Monday, February 23, 2015

Ready for Spring

While hubby and I were shoveling snow off our driveway, we talked about the sunshine, 80 degree temperatures and pleasant breezes we enjoyed last week in western Mexico.  We wish we were still there and had missed the 12” ice and snow blizzard we have dealt with since we got home last weekend. 
Oh well, as Mom used to say, “February is a short month, the days are getting longer and spring will be here soon.”  Come on, Spring.  We are ready.    

Sunday, February 15, 2015

Which came first...the heart attack or the depression?

According to a Gallup Poll, “US adults who have had a heart attack are twice as likely as those who have not had a heart attack to report being diagnosed with depression at some point in their lives, 30.1% vs. 15.0%”.  On the other side of the coin, depression is a strong risk factor for developing heart disease, as strong as diabetes and smoking.  Both suffering a heart attack and suffering from depression cause people to be down and have difficulty making healthy lifestyle choices. 

Conversely, researchers are finding that people who feel happy and loved can more easily make healthy decisions. This research points out the importance of strong social ties which add much to our quality of life.  This research can be found at

The American Heart Association suggests these three steps to manage stress/anxiety/depression.
1.     Recognize what is causing the stress and deal with it.  Get help if you need help.  Depression which continues for weeks should be cared for.
2.     Decide which healthy habit you want to work on.  Start gradually and build healthy behaviors until they become habits.  When stress or depression causes you to revert to old habits, start over again. 
3.     One step at a time when trying to break bad habits, especially smoking.



Sunday, February 8, 2015

7 Simple Healthy behaviors from the American Heart Association

During Heart month, we will review heart healthy behaviors.  The American Heart Association calls it “Life’s Simple 7”.
1.     Increase your activity level.
2.     Eat more healthy
3.     If you are overweight, work to lose weight
4.     Stop smoking
5.     Know your cholesterol and bring it into normal range.
6.     Work to keep your blood pressure within normal range
7.     Reduce your blood sugar level

Wow, for many of us, that’s a lot of improving to start all at once. Before you make major life changes, talk to your doctor and together you can decide which one you should tackle first.  For example, if your blood pressure is within normal range, congratulate yourself and move onto the next choice.  If you’ve quit smoking, you deserve a big pat on your back and keep up the good work as you work on another of the Simple 7.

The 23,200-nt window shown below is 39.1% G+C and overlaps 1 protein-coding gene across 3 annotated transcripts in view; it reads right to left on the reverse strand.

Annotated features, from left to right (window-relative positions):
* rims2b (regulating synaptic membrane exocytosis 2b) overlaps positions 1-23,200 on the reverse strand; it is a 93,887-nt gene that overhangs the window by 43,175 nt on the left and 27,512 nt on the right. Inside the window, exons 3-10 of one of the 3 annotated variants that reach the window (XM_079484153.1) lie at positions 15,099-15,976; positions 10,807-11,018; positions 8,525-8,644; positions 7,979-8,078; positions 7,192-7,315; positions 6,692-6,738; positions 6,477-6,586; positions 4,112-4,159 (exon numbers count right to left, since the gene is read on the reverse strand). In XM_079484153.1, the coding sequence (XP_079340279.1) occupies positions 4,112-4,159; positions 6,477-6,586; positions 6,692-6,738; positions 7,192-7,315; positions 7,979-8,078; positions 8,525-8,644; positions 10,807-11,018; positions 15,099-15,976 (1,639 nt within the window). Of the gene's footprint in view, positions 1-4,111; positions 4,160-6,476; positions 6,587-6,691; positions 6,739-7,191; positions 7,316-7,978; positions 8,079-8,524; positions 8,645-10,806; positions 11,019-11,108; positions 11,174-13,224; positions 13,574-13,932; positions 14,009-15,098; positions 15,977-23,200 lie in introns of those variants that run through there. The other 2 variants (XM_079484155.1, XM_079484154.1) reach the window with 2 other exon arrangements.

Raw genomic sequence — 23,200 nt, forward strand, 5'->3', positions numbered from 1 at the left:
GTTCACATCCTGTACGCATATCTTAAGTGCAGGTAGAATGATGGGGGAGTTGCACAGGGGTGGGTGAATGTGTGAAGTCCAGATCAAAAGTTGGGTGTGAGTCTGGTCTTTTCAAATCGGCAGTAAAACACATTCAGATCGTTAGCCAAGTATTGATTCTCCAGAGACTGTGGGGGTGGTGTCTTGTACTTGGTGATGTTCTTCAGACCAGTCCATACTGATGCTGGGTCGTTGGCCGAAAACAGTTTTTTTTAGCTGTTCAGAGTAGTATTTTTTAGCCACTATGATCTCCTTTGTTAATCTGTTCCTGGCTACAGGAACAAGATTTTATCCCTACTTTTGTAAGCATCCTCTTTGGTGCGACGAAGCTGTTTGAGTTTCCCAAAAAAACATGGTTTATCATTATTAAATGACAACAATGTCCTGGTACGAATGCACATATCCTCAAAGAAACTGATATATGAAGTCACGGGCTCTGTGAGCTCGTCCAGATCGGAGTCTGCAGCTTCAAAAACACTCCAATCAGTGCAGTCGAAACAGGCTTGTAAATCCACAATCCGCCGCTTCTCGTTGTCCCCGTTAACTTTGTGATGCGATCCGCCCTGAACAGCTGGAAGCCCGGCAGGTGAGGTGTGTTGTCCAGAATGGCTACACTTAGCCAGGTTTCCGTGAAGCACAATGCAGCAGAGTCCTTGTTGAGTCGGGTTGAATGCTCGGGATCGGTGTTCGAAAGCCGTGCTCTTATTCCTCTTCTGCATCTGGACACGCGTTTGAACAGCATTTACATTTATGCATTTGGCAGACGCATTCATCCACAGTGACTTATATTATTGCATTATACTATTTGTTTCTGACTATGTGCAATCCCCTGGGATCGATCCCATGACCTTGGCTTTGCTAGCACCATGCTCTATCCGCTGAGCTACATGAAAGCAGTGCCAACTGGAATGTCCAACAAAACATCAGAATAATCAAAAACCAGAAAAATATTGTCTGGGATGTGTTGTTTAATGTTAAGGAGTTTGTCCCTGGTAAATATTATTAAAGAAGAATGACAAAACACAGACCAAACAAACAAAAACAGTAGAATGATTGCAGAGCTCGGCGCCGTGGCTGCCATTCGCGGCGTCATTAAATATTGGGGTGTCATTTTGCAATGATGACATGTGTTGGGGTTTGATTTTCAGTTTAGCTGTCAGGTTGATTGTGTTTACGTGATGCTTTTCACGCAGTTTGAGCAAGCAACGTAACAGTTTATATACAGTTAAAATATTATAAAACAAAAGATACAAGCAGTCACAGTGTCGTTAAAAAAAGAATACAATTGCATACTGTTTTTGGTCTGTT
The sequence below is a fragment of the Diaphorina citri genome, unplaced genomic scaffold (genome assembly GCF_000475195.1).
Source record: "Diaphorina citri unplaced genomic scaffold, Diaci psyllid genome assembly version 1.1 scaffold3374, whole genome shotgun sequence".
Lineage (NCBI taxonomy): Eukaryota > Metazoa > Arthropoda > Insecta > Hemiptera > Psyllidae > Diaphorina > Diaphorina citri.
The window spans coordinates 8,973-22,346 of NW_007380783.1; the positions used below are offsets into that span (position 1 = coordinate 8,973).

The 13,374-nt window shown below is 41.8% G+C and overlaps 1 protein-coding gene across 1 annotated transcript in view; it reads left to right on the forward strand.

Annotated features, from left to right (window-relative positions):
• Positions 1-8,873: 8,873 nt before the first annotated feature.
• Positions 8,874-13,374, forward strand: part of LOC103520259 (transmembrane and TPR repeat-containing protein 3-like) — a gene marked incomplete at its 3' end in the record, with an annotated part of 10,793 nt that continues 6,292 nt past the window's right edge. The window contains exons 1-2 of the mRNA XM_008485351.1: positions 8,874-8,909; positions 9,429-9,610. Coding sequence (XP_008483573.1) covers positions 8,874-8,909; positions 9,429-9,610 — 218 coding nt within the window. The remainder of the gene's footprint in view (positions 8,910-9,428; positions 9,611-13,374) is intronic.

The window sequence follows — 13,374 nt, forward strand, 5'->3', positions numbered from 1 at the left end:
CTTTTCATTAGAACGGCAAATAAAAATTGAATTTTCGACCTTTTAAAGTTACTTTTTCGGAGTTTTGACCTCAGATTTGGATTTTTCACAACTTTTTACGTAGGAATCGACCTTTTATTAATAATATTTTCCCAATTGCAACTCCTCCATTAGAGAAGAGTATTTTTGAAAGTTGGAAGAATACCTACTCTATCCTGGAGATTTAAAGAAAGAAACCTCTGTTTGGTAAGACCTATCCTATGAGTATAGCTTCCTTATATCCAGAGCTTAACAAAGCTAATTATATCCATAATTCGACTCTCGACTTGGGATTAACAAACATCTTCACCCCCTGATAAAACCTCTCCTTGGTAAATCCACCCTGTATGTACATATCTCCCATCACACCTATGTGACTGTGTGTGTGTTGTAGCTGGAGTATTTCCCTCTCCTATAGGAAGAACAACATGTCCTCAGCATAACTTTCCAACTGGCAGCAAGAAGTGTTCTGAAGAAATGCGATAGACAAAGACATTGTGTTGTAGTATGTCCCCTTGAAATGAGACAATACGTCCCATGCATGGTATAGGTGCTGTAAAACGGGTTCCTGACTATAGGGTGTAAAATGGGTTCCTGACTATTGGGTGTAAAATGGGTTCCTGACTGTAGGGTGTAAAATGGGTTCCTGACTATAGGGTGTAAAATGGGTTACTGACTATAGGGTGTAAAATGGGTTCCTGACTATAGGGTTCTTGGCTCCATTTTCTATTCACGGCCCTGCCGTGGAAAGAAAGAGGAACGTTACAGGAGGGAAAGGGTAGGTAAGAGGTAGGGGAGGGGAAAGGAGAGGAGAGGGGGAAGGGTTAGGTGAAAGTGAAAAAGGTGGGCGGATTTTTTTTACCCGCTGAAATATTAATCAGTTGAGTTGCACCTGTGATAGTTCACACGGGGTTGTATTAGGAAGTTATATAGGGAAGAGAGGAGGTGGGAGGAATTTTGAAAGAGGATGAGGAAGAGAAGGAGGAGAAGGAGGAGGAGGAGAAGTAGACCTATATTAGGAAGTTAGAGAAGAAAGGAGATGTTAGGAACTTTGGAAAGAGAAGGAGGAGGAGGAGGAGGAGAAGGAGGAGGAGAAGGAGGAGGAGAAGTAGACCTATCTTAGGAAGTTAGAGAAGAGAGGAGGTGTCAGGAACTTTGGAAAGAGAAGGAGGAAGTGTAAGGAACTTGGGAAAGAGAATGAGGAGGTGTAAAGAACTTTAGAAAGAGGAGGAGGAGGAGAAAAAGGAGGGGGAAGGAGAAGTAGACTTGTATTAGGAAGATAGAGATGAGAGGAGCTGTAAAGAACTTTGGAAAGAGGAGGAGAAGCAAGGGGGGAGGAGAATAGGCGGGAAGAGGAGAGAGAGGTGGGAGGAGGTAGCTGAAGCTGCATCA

Sunday, February 1, 2015

Heart Month--February

February is Heart Month--what do we know about heart attack?

What is a heart attack (myocardial infarction)?  A person experiences a heart attack when the blood supply to the heart itself is blocked and inadequate.  Just as we have arteries and veins carrying blood to all parts of our body, we have coronary arteries which carry blood to the heart muscle and veins which carry blood away from the heart muscle back into our body circulation.  When the blood supply to the heart muscle is inadequate, a heart attack occurs. 

What are symptoms of a heart attack?  Classic symptoms include 
·       Chest discomfort (discomfort like an elephant is sitting on your chest) which might be described as pressure, squeezing, fullness or pain.  This discomfort can last awhile or it can go away and come back.
·       Pain that radiates up into the neck, arms (one or both), jaw, stomach, back. 
·       Being short of breath, whether you are exercising or not (especially if not exercising)
·       A cold sweat, nausea and being dizzy or lightheaded

Anyone can experience the classic symptoms of a heart attack, but often women experience the more subtle symptoms of a heart attack such as fatigue, being short of breath, nausea, jaw or back pain.  The American Heart Association talks about women’s subtle symptoms of heart attack on their Go Red for Women website at

What should you do if you experience any of these symptoms of heart attack.  Call 9-1-1 for emergency care.  Do not try to drive yourself to your doctor or local emergency room.  If you should pass out from your symptoms, you might hurt yourself and others so be smart and call 9-1-1 for emergency services.